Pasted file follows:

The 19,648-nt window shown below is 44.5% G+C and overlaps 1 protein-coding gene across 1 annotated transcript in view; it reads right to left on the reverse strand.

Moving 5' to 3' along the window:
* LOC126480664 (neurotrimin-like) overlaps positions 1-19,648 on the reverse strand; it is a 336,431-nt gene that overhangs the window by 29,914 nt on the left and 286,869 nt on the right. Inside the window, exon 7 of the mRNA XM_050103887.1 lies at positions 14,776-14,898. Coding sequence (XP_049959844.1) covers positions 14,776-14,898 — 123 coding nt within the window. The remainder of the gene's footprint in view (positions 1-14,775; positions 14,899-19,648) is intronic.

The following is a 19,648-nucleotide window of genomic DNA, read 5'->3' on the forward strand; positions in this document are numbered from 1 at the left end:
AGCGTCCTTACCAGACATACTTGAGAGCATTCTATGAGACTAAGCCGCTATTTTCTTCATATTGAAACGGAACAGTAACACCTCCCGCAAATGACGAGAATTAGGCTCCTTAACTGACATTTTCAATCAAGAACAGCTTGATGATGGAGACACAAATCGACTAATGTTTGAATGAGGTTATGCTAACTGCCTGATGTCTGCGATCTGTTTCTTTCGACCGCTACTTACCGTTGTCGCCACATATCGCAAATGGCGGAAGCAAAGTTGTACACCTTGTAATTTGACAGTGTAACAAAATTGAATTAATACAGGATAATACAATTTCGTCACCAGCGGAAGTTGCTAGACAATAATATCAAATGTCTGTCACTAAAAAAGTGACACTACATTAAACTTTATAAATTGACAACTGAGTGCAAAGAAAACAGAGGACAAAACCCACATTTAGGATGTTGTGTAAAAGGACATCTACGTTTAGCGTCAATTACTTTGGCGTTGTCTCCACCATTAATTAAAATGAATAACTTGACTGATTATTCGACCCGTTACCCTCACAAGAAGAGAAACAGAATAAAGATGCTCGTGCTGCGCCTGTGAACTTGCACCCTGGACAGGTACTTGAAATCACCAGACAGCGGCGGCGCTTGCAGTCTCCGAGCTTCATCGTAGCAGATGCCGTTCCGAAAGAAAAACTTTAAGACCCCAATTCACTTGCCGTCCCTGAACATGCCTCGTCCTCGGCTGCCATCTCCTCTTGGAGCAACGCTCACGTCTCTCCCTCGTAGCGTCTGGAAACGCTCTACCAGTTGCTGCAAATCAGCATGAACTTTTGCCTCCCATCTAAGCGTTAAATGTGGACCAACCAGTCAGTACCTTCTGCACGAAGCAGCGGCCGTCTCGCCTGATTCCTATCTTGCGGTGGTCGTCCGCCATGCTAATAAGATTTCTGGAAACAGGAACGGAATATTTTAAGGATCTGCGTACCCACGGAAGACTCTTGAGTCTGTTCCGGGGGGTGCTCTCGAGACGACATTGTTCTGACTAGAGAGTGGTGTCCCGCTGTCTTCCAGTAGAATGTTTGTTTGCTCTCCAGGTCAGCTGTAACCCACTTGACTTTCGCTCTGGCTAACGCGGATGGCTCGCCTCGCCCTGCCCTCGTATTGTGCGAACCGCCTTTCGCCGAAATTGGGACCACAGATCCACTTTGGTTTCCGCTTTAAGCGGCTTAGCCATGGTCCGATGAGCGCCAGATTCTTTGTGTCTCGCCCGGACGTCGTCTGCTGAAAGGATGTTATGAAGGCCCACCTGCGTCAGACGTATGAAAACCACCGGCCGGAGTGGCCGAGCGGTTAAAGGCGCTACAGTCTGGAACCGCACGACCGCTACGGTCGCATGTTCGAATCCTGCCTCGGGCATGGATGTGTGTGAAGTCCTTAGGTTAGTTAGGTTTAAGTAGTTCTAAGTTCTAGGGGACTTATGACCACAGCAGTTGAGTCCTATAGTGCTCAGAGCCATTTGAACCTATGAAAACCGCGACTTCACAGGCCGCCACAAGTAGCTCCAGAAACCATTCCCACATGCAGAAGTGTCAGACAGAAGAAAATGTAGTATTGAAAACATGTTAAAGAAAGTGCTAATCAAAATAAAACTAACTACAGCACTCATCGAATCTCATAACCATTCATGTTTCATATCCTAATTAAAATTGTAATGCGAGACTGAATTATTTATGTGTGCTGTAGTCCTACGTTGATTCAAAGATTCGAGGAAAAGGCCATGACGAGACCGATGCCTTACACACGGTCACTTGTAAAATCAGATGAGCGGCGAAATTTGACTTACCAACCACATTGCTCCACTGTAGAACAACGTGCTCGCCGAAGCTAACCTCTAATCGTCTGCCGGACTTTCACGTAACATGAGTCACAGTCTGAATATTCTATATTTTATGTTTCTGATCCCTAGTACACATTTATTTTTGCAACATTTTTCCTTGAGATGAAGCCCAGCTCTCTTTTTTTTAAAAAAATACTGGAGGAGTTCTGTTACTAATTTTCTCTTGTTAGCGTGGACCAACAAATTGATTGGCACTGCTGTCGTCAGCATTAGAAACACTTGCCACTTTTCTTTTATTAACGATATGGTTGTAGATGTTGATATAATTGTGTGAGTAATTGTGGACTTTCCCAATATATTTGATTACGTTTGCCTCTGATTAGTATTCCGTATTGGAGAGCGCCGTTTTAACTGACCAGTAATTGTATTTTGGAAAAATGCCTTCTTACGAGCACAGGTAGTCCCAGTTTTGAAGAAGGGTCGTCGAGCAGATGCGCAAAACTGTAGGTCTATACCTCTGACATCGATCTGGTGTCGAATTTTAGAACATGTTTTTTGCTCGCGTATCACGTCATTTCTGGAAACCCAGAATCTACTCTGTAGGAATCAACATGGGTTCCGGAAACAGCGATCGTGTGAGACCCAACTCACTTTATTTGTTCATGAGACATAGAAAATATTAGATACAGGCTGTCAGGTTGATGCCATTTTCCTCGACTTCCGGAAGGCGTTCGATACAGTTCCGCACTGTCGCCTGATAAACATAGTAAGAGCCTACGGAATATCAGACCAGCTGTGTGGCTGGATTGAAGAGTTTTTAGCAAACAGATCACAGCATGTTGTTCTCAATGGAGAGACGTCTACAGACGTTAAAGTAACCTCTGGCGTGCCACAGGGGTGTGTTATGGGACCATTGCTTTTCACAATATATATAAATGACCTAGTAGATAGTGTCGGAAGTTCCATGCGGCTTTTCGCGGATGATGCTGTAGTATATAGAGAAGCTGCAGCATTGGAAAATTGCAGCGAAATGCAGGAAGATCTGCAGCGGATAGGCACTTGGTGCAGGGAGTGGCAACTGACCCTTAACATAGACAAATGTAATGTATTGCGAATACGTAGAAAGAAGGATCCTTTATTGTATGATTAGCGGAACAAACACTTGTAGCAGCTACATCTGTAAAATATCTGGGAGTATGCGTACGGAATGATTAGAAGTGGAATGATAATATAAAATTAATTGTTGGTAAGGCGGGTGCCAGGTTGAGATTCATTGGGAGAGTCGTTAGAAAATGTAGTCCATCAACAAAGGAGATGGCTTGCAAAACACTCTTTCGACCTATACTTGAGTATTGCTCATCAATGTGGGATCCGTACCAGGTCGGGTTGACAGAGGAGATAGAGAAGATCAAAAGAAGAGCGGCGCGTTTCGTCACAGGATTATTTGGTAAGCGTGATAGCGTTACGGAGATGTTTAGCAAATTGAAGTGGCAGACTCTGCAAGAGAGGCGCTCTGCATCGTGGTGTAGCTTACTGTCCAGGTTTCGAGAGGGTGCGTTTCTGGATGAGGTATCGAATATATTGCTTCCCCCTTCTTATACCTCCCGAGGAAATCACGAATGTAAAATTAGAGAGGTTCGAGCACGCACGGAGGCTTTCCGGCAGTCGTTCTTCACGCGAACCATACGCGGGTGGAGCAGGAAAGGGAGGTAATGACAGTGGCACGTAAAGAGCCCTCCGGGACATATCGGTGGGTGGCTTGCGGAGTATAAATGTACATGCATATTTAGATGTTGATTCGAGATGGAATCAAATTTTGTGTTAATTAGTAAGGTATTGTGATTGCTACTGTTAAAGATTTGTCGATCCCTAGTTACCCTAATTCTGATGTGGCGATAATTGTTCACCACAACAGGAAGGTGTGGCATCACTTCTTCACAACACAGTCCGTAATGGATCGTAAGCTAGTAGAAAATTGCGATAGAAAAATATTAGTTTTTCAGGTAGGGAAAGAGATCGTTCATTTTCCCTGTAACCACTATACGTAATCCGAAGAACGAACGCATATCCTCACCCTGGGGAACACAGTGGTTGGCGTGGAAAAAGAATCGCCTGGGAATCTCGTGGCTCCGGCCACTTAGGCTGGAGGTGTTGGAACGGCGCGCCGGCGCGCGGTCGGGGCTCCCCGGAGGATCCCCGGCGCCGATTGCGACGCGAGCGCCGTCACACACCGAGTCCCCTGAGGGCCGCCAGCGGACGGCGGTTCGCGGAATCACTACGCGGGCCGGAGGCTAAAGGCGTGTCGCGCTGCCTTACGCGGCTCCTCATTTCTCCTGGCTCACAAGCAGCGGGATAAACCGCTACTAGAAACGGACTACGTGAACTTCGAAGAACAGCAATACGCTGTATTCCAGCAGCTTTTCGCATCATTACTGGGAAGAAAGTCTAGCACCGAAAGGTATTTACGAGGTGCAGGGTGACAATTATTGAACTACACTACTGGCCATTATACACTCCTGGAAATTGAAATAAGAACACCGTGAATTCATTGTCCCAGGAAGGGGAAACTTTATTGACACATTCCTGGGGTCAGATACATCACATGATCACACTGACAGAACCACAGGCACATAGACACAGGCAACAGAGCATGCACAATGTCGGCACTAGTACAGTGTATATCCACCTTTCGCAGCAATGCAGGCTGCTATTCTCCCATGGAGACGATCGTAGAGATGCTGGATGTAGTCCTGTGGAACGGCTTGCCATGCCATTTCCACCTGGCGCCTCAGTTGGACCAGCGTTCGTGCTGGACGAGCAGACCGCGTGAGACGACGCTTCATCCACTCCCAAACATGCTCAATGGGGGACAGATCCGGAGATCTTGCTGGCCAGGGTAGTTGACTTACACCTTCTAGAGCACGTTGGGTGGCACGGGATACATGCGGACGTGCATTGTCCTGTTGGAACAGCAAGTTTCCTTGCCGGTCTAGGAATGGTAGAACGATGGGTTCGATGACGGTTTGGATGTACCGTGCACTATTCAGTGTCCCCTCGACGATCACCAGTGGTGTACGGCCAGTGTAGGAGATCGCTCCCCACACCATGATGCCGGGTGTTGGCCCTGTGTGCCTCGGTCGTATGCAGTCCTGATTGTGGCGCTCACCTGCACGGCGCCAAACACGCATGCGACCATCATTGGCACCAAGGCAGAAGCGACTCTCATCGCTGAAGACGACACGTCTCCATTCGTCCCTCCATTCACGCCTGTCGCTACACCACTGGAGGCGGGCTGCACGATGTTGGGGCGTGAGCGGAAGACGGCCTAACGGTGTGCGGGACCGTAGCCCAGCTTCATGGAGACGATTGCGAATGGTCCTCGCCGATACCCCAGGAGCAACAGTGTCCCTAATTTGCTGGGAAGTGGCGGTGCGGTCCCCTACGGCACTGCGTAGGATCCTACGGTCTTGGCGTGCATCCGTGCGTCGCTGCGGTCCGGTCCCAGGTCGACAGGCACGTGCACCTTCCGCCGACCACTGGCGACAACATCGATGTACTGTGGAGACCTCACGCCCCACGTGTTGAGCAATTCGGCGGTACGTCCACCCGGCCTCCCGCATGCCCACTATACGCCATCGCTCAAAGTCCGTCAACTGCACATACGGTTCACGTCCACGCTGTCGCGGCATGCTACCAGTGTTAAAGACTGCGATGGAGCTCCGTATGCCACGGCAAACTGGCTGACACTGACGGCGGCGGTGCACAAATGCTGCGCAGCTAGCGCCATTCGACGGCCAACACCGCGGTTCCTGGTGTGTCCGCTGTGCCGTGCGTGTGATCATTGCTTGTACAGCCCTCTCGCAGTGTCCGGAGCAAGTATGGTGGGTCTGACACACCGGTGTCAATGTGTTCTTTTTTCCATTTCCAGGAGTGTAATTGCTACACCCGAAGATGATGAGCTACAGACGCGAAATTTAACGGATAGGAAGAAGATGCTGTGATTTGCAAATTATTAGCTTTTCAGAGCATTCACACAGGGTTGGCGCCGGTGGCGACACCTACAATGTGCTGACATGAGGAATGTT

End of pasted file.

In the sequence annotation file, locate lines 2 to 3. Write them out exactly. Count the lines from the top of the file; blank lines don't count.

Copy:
Moving 5' to 3' along the window:
* LOC126480664 (neurotrimin-like) overlaps positions 1-19,648 on the reverse strand; it is a 336,431-nt gene that overhangs the window by 29,914 nt on the left and 286,869 nt on the right. Inside the window, exon 7 of the mRNA XM_050103887.1 lies at positions 14,776-14,898. Coding sequence (XP_049959844.1) covers positions 14,776-14,898 — 123 coding nt within the window. The remainder of the gene's footprint in view (positions 1-14,775; positions 14,899-19,648) is intronic.